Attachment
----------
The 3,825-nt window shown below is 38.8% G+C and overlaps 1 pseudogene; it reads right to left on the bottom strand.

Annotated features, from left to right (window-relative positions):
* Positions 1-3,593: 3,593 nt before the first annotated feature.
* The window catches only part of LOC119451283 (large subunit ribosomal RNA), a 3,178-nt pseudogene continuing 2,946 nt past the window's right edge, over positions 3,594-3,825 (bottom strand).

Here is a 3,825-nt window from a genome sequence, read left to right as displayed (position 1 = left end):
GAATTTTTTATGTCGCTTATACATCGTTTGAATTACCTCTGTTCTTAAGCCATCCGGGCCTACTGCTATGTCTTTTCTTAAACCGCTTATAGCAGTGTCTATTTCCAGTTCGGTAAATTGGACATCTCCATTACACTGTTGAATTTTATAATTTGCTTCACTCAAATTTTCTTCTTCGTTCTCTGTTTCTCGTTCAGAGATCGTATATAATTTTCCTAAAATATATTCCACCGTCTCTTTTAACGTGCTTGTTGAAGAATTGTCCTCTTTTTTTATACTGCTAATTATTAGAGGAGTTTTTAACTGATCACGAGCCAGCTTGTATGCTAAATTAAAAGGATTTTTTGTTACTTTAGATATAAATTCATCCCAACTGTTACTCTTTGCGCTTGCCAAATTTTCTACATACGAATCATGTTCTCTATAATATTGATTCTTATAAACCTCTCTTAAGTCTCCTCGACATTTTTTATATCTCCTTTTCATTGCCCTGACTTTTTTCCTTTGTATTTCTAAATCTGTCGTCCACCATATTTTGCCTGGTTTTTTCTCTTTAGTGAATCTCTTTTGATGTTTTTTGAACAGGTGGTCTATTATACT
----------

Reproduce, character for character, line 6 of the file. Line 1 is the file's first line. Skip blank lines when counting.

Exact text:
GAATTTTTTATGTCGCTTATACATCGTTTGAATTACCTCTGTTCTTAAGCCATCCGGGCCTACTGCTATGTCTTTTCTTAAACCGCTTATAGCAGTGTCTATTTCCAGTTCGGTAAATTGGACATCTCCATTACACTGTTGAATTTTATAATTTGCTTCACTCAAATTTTCTTCTTCGTTCTCTGTTTCTCGTTCAGAGATCGTATATAATTTTCCTAAAATATATTCCACCGTCTCTTTTAACGTGCTTGTTGAAGAATTGTCCTCTTTTTTTATACTGCTAATTATTAGAGGAGTTTTTAACTGATCACGAGCCAGCTTGTATGCTAAATTAAAAGGATTTTTTGTTACTTTAGATATAAATTCATCCCAACTGTTACTCTTTGCGCTTGCCAAATTTTCTACATACGAATCATGTTCTCTATAATATTGATTCTTATAAACCTCTCTTAAGTCTCCTCGACATTTTTTATATCTCCTTTTCATTGCCCTGACTTTTTTCCTTTGTATTTCTAAATCTGTCGTCCACCATATTTTGCCTGGTTTTTTCTCTTTAGTGAATCTCTTTTGATGTTTTTTGAACAGGTGGTCTATTATACT